Whitetail hunters in the Big Sky Country have received an early Christmas present: the Montana deer season has been extended through Feb. 15, 2022, in several southwestern districts.
This is good news for hunters who ate tag soup during the regular season, and those who still have more room in their freezer, but Montana Fish, Wildlife, and Parks (FWP) has pushed back the end of the season for serious wildlife management reasons.
“The primary goal of this hunt is to reduce white-tailed deer density to slow the spread of CWD among whitetails and reduce the probability of spread to mule deer, elk, and moose,” according to an FWP statement. “FWP also hopes to increase understanding of CWD distribution and prevalence through continued testing of hunter-harvested deer.”
While the disease has been found across the state, districts within the CWD management hunting area are all located within Region 3 on both public and private land.
In Montana, hunters who have an unfilled 2021 general deer license, “003-00 white-tailed deer B” license, “white-tailed deer B” licenses from any other hunting district, or “399-00 white-tailed deer B” license are eligible to hunt under the extension. The 399-00 license will remain available for purchase throughout the hunt with a limit of five per hunter.
All licenses, including B licenses, are good for either-sex deer.
CWD was first detected in Montana’s wild herds in 2017. The first whitetail deer with CWD was found in the Ruby River Valley in Southwest Montana in 2019.
The Ruby River Valley population is contiguous with other whitetails and moose throughout the Jefferson, Beaverhead, and Big Hole valleys. They are also seasonally connected to populations of elk, moose, and mule deer.
The proximity to Idaho has the Gem State keeping a close eye on their own herds.
In October, the Idaho Fish and Game Department discovered CWD in two mule deer, near Riggins, on the west side of the state. The department made 1,500 additional licenses available this season to help identify the prevalence and scope of the disease in the state.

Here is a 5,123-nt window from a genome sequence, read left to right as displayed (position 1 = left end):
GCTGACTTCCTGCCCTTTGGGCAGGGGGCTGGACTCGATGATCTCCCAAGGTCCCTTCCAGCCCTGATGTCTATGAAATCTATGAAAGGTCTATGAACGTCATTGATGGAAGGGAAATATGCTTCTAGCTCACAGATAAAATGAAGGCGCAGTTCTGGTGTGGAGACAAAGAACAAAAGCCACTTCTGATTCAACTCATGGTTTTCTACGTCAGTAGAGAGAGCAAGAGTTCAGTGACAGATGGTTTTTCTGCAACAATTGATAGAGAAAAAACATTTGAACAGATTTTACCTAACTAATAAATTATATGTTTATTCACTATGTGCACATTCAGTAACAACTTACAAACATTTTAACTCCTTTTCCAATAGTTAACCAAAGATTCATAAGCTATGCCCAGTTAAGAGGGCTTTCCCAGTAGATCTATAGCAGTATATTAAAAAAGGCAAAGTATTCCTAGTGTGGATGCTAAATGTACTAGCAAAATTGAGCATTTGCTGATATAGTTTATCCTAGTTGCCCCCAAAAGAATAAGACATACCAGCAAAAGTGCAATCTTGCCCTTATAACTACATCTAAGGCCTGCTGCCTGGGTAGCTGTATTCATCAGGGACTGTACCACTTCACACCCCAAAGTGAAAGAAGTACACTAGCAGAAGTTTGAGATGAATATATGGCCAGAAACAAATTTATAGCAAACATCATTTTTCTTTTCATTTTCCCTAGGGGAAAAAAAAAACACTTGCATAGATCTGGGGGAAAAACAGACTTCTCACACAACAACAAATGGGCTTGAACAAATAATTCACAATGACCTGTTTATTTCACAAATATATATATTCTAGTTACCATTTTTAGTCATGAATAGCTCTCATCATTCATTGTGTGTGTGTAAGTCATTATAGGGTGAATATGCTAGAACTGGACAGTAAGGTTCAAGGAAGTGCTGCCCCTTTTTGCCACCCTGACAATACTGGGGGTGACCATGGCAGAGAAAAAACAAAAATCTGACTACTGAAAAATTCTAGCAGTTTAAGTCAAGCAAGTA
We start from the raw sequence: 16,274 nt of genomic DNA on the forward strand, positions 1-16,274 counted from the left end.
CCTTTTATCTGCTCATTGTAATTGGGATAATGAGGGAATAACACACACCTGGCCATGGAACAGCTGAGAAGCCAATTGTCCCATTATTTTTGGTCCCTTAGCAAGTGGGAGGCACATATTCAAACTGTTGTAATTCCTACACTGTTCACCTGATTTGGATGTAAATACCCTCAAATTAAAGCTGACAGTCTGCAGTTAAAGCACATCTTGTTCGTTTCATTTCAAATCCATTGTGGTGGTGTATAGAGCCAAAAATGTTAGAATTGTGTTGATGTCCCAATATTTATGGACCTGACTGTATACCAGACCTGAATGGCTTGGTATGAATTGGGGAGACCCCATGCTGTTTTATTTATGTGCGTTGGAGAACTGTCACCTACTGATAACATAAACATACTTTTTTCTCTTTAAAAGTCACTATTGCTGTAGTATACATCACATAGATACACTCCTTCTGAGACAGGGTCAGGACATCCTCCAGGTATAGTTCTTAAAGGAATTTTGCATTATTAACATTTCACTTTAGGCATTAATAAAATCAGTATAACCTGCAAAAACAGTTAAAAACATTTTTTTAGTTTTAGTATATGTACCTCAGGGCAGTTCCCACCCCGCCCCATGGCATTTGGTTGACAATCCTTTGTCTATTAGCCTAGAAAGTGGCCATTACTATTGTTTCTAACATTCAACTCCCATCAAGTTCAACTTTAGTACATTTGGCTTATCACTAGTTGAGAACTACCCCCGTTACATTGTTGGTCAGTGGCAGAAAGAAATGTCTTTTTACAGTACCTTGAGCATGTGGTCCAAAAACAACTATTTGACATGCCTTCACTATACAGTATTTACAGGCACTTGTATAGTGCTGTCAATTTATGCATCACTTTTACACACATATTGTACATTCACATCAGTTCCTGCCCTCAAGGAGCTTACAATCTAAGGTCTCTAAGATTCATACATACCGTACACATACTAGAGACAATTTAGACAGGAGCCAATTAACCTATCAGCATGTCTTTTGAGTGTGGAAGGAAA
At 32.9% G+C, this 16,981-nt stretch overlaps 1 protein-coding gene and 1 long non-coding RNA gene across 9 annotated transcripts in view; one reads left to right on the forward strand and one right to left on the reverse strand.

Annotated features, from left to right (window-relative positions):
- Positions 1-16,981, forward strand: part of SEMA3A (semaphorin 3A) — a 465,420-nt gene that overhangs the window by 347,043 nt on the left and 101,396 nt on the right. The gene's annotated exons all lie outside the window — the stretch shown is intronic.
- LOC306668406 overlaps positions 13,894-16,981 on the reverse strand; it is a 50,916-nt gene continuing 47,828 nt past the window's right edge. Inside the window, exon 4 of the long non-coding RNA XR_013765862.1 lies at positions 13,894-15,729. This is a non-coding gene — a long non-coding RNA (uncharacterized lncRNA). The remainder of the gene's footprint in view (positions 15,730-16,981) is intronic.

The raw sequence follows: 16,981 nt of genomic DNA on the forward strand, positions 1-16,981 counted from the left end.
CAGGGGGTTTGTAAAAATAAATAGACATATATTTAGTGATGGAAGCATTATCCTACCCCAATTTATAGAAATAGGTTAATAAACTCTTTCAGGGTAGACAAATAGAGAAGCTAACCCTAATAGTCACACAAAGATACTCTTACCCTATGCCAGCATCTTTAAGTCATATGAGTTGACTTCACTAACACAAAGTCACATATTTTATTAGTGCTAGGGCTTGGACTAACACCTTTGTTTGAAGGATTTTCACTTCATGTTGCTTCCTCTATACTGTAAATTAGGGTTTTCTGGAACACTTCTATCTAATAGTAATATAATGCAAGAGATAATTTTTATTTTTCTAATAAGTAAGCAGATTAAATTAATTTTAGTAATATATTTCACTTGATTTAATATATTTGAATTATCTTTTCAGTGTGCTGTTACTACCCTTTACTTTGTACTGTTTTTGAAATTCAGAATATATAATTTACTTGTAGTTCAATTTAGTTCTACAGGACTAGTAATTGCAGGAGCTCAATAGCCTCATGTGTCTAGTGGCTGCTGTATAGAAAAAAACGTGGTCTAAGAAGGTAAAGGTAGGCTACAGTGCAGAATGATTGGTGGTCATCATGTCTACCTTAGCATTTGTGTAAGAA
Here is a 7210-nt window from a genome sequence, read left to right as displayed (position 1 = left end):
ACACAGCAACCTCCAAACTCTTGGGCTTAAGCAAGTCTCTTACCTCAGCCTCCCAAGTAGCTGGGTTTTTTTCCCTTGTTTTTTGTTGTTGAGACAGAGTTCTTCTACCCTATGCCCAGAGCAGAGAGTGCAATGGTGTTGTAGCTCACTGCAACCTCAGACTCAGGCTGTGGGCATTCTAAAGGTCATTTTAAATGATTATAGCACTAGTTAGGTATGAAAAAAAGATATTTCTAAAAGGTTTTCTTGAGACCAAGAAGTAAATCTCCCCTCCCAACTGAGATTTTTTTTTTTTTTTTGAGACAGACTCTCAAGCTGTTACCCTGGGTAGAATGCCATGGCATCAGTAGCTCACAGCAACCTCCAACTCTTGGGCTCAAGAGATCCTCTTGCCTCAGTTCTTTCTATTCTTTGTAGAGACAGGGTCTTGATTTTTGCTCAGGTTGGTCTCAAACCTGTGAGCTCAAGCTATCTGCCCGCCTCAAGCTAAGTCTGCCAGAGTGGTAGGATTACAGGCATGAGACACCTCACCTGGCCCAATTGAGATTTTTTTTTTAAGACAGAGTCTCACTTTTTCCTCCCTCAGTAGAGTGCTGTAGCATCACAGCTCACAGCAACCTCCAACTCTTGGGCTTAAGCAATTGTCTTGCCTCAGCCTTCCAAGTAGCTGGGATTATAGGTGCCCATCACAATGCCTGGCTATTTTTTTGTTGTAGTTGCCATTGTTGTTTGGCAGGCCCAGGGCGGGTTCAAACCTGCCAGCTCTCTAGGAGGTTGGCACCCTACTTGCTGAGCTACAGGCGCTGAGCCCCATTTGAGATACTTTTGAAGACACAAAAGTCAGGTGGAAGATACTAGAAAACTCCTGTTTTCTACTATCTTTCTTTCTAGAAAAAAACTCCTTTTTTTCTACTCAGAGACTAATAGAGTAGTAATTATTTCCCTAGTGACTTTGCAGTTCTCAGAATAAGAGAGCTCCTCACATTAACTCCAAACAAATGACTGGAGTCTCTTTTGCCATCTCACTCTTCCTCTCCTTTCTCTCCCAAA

The federal government has also taken note of the gravity of the situation.
The US House of Representatives recently passed the Chronic Wasting Disease Research and Management Act, a bipartisan bill that would allocate $70 million annually specifically for CWD research and management through 2028.
“CSF applauds the House for moving quickly to pass the Chronic Wasting Disease Research and Management Act – a thoughtful, bipartisan, and meaningful piece of legislation to combat one of the most pressing wildlife conservation challenges, CWD,” said Congressional Sportsmen’s Foundation President and CEO Jeff Crane in a release.
CWD is a contagious neurological disease that infects deer, elk, and moose. The disease is 100% fatal, and there is no known cure. Animals may not present symptoms for as long as three years, which makes tracking by observation alone nearly impossible.
FWP encourages hunters who participate in the extended Montana deer season management hunt to submit samples for CWD testing, though it is not mandatory. FWP has provided resources to help hunters collect and submit samples for testing on their own. These resources and more info on the hunt can be found on FWP’s website.